“People can say whatever they want on their social media pages,” said Spears, who is also director of assessment and user experience for the George Smathers Libraries at the University of Florida. “However, there are consequences for all kinds of speech, and I think that we have to accept that as well.”
Spears signed a statement on the association’s website following the deaths of Black people killed by police and others accused of racial bias. The organization plans to continue its services while also uplifting its communities through intentional action, her statement said.
“While we often understand that libraries should be neutral organizations, that taking a stand is not appropriate, there is no neutral here,” the statement added. “Constant terror, discrimination and exclusion of people based on race is not a political argument.”
Freck names as defendants in her lawsuit the library district; its director, Shaney Livingston; its human resources director, Wantanisha Morant; its public services division director, Joyce West, and its East Branch public services administrator, Emily Young.
Livingston and Morant told Freck on June 8 that coworkers were upset about the post and comments, and that they had referred the matter to the district’s legal team, the lawsuit states.
Freck said she deleted her Facebook account after the two directors told her to not post anything on it. She added that they also told her at that meeting that she would not be disciplined.
On June 23, Freck met with Young and West in addition to Livingston and Morant. At this meeting, the four women told her she was being demoted; she resigned the next day, Freck said.
Freck said she believes the situation was handled dishonestly and unfair.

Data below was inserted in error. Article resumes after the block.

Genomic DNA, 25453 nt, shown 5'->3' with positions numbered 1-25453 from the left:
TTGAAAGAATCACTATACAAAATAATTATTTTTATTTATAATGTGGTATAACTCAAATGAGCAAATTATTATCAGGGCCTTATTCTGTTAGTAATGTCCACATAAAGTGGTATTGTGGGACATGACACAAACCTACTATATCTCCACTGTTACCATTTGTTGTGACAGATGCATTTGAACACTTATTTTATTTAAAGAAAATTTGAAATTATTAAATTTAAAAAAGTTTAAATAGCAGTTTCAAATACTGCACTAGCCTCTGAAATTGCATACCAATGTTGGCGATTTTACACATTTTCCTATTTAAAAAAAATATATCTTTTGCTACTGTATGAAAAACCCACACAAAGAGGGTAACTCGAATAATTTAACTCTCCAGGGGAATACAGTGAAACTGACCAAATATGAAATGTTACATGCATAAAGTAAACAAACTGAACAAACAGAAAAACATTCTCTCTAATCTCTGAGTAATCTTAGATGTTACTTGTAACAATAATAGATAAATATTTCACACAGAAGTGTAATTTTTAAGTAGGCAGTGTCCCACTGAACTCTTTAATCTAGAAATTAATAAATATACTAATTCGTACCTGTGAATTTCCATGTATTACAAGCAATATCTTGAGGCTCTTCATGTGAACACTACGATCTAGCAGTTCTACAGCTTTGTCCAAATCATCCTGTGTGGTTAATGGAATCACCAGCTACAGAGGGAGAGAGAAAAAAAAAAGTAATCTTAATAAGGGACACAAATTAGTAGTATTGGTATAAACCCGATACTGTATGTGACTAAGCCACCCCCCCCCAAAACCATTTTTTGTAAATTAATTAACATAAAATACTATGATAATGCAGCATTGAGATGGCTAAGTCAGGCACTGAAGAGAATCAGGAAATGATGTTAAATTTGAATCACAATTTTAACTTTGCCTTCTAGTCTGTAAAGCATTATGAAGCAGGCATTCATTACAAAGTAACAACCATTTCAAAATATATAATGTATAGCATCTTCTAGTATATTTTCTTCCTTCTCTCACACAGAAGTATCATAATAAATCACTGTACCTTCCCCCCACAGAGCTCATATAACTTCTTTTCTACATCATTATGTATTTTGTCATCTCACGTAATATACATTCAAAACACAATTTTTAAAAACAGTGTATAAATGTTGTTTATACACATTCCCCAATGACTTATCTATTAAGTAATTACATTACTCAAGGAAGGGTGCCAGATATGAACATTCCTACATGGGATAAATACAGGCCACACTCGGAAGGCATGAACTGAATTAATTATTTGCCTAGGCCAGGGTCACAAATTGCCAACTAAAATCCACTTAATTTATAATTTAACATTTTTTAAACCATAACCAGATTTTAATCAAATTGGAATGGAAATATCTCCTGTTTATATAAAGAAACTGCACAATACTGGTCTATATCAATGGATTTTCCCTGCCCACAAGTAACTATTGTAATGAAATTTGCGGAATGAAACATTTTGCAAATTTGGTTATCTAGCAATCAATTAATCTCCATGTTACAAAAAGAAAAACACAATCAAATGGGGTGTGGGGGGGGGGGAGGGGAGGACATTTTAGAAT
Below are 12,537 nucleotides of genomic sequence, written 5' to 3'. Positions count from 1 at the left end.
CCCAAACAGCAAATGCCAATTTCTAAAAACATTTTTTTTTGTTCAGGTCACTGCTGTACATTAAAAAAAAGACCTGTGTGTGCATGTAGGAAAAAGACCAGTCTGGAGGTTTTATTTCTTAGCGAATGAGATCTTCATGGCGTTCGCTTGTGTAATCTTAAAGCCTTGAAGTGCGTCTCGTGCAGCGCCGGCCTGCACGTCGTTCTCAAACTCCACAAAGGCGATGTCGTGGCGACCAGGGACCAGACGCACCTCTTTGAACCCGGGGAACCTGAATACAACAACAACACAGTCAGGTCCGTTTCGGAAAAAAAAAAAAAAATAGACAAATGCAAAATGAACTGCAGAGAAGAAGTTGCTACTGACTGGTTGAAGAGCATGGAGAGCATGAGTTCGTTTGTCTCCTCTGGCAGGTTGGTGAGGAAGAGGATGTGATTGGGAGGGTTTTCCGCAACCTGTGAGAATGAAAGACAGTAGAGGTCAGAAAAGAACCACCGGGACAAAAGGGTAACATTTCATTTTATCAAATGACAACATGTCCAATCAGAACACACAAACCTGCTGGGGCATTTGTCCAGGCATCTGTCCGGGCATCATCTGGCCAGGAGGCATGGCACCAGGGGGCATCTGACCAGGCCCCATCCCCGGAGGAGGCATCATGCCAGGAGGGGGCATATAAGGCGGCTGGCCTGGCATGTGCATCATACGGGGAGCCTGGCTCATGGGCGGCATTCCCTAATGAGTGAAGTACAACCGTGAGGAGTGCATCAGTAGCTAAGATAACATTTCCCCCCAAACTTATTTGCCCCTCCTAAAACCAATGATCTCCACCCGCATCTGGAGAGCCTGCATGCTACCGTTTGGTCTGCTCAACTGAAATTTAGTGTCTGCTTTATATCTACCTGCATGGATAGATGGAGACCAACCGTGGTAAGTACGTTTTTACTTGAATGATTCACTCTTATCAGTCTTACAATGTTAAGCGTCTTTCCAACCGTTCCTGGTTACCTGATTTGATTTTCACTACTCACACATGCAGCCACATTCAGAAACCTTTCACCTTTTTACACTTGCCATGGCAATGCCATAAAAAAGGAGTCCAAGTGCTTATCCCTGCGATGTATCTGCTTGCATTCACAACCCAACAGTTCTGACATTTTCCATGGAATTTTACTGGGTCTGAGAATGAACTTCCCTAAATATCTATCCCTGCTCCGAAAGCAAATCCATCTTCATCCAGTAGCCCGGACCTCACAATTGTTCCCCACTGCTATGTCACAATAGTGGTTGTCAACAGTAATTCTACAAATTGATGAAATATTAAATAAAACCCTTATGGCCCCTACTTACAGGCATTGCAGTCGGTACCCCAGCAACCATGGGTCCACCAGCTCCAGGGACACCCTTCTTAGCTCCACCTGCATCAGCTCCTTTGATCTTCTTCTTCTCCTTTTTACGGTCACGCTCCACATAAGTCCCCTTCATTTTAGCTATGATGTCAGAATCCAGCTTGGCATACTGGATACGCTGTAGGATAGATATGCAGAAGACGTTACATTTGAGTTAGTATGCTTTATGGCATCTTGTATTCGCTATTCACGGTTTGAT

“As long as it is not derogatory, harmful, we should be allowed to express our opinions, and one side should not be silenced simply because others do not agree with it,” she said.
Freck said she thinks the district should have addressed the complaint about her, but that it also should have also considered her prior work performance. She said she does not think her personal beliefs expressed away from work should detract from her professionalism at the office.
Freck described the coworker who created the post as a friend with whom she often discussed politics, and noted that other coworkers also make political statements on social media. Freck insisted she was neither on library property or using its accounts or internet access when she made those comments.
Albinson and Jones declined to comment when contacted by WUFT.
In her lawsuit, Freck called on the library district to “permanently revise” what she describes as a “vague and overbroad” social media policy. The lawsuit said the policy allows “authorities to impose discipline upon an employee for conduct that violates state and federal law as well as conduct that is not in line with generally accepted professional/ethical standards, conduct that represents ACLD negatively and conduct that would disrupt library operations.”
The lawsuit also states that Freck is asking the court to order the defendants to put a corrective statement in her file, to refrain from punishing other library district workers based on constitutionally protected free speech, and to award her unspecified monetary damages.
Freck’s views on gun rights were known throughout the library, but she did not discuss politics there, said a coworker who requested anonymity in order to not jeopardize their work status.
“She may have conservative beliefs outside of work,” the coworker said, “but she has never, as far as I’ve seen, brought them into work.”
The coworker described Freck as personable and professional and a great manager. Referring to her social media posts in June, the coworker added, “It definitely is not reflective of the direction that society is moving, and it doesn’t reflect how I’ve seen her interact with people at work.”
Calling the demotion “unnecessarily harsh but not entirely wrong,” the coworker said Freck would not have problems with her staff if returned to the job of assistant branch manager, that is, the one between senior branch manager and librarian.